Metropolitan News-Enterprise


Monday, June 18, 2018


Page 3


Court of Appeal:

Concurrent Super Strike No Bar to Marijuana Felony Reduction


By a MetNews Staff Writer


A defendant who was charged with a super strike concurrent with or after a marijuana felony conviction is still eligible to have the felony reduced under Proposition 64, the Fourth District Court of Appeal ruled Friday.

The opinion was written by Justice Eileen C. Moore of Div. Three, who was joined by Acting Presiding Justice William W. Bedsworth and Justice Thomas M. Goethals.

It interprets the meaning of Prop. 64’s resentencing provision. Under the 2016 initiative, also known as the Control, Regulate, and Tax Adult Use of Marijuana Act, a defendant who is serving time for certain marijuana-related felonies which the Act reduced to misdemeanors is entitled to a corresponding reduction of his or her conviction.

In this case, defendant Nicholas John Smit was serving time for possession of marijuana for sale, Penal Code §11359, one of the former felonies reduced to a misdemeanor by Prop. 64. He was also serving time for four counts of attempted murder, which he had been charged with at the same time as the possession charge.

Smit petitioned for a reduction of his felony possession charge to a misdemeanor, pursuant to the new law. The district attorney, opposing Smit’s petition, asserted that the attempted murder charges barred Smit from having his conviction reduced.

The trial court agreed but was reversed by the appellate court in Friday’s decision.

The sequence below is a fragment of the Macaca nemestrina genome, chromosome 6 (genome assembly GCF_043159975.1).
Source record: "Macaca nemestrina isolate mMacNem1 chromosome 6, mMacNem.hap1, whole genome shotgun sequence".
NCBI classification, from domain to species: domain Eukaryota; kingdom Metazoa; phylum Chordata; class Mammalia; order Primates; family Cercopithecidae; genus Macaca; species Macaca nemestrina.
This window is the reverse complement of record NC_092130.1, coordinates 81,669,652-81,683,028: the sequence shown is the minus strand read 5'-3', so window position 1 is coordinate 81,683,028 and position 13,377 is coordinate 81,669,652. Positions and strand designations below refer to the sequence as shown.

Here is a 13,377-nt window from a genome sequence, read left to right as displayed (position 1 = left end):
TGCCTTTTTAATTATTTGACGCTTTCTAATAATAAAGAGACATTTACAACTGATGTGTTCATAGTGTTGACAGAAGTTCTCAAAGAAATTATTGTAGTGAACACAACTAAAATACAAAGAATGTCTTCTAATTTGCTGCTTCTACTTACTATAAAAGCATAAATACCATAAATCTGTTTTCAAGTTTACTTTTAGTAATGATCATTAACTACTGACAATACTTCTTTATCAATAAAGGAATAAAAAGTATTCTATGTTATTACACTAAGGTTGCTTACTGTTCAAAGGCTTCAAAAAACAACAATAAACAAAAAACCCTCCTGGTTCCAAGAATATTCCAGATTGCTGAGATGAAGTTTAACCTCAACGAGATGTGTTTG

Prior Super Strikes

The central issue in the opinion is the interpretation of Prop. 64’s language enabling defendants to have their felonies reduced. Specifically, there is an exception for defendants who have prior convictions for any one of a number of enumerated charges. One of those enumerated charges is any so-called “super strike,” of which attempted murder is one.

The district attorney in the case argued that, because Smit was serving time on four super strikes, he fell under the exception to the reduction provision. The court disagreed, noting that Smit was charged concurrently with his four super strikes and the felony he was petitioning to have reduced fell under the new law.

Clarifying the language of Prop. 64, Moore wrote, “a defendant is eligible for relief unless he could have been charged and convicted of a felony violation of section 11359, even if the Act been in effect at the time of the charged incident,” adding:

“At the time defendant was charged with felony possession of marijuana for sale, he had not suffered any prior conviction of a so-called super strike. Thus, had the Act been in effect in 2009, the year of the alleged violation in this matter, defendant would not have been charged, much less convicted, of a felony for possessing marijuana for sale. Being charged with a super strike in the same case in which the defendant is charged with possession of marijuana for sale does not, under the Act, make the marijuana possession charge a felony.”

Change of Protocol

In challenging Smit’s appeal, the district attorney relied on People v. Walker, a 2016 Court of Appeal opinion from this district’s Div. One, interpreting a similar reduction process enacted in 2014 by Proposition 47. In that case, the court read Prop. 47 as barring a court from reducing a felony conviction of anyone who had been convicted of a super strike prior to filing the petition.

Friday’s opinion distinguished the two propositions. Prop. 47, Moore pointed out, states that the resentencing provision itself does not apply to defendants with super strikes. Moore contrasted this with Prop. 64, saying:

“Indeed, it is section 11359, the charging statute, not the remedial resentencing statute that requires proof of a super strike prior conviction. The plain language of section 11359 requires the existence of a ‘prior’ conviction to charge the crime as a felony.”

The case is People v. Smit, G055311.


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